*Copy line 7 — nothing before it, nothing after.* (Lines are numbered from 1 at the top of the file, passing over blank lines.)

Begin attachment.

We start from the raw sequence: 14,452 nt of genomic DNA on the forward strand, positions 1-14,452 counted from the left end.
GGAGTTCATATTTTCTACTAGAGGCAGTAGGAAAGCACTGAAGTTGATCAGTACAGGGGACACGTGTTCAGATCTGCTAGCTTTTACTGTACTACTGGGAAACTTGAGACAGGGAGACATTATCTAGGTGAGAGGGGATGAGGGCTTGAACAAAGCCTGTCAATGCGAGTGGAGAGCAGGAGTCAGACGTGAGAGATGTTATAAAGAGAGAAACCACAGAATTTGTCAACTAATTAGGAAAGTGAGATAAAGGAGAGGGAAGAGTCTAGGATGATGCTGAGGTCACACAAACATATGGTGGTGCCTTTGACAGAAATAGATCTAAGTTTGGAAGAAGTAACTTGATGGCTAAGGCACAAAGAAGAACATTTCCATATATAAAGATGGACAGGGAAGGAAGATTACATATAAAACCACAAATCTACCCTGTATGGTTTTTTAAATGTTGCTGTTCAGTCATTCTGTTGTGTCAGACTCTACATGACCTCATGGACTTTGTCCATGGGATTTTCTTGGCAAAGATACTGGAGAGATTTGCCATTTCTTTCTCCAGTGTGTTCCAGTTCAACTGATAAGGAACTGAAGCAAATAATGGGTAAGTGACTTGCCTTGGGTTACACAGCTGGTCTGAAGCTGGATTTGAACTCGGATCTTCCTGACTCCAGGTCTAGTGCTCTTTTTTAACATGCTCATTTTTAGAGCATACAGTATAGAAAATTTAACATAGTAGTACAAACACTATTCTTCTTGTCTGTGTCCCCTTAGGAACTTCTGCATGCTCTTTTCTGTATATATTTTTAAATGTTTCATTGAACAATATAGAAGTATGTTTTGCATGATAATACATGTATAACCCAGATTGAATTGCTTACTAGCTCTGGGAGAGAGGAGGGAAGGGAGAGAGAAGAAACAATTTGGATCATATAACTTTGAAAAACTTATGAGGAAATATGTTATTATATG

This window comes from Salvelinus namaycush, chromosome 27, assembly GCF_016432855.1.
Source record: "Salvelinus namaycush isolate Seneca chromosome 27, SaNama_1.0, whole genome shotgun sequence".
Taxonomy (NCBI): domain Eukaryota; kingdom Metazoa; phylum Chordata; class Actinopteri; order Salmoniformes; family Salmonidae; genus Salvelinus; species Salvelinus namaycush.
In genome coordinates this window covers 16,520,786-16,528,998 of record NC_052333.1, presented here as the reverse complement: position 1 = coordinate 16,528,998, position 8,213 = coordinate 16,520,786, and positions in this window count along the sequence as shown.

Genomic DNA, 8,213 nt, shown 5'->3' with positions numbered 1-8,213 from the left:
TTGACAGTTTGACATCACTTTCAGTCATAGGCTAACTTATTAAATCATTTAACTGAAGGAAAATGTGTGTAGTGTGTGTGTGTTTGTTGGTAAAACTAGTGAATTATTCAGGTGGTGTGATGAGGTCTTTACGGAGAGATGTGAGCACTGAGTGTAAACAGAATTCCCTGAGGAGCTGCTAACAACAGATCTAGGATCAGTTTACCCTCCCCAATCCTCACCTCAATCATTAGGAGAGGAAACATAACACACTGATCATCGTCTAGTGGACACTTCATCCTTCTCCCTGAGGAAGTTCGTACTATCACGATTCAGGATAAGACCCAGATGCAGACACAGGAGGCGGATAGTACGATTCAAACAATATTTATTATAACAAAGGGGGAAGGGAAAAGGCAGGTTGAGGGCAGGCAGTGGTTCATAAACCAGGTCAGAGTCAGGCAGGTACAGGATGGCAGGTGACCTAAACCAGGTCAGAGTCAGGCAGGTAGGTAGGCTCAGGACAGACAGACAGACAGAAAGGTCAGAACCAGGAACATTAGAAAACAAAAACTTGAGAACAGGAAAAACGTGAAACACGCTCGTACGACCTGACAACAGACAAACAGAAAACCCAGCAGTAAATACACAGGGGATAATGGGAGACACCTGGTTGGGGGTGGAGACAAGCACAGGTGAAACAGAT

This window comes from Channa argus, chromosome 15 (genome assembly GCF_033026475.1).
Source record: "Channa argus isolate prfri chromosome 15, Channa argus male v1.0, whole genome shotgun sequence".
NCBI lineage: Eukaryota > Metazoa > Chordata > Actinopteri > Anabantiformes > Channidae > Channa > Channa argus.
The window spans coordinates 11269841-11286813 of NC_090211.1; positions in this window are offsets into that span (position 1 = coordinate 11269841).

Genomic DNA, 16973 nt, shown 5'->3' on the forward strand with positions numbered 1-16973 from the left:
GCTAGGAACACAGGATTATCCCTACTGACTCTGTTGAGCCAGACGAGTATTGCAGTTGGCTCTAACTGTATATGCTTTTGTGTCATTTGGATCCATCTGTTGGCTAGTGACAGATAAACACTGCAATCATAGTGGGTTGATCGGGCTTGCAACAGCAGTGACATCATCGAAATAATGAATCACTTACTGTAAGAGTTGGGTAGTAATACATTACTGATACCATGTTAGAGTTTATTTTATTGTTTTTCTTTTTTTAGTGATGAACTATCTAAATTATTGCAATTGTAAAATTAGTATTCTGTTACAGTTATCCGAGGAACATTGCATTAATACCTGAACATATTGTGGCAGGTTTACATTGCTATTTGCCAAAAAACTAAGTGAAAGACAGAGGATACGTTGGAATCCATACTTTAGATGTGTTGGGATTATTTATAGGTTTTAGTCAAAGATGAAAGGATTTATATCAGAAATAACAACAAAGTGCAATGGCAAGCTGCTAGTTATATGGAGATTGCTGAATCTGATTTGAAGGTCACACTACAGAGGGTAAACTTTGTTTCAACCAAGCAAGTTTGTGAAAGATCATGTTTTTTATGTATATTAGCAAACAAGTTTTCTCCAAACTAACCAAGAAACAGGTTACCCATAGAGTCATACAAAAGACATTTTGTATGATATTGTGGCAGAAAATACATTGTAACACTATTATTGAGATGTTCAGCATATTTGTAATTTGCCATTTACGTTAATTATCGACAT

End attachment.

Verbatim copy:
Genomic DNA, 8,213 nt, shown 5'->3' with positions numbered 1-8,213 from the left: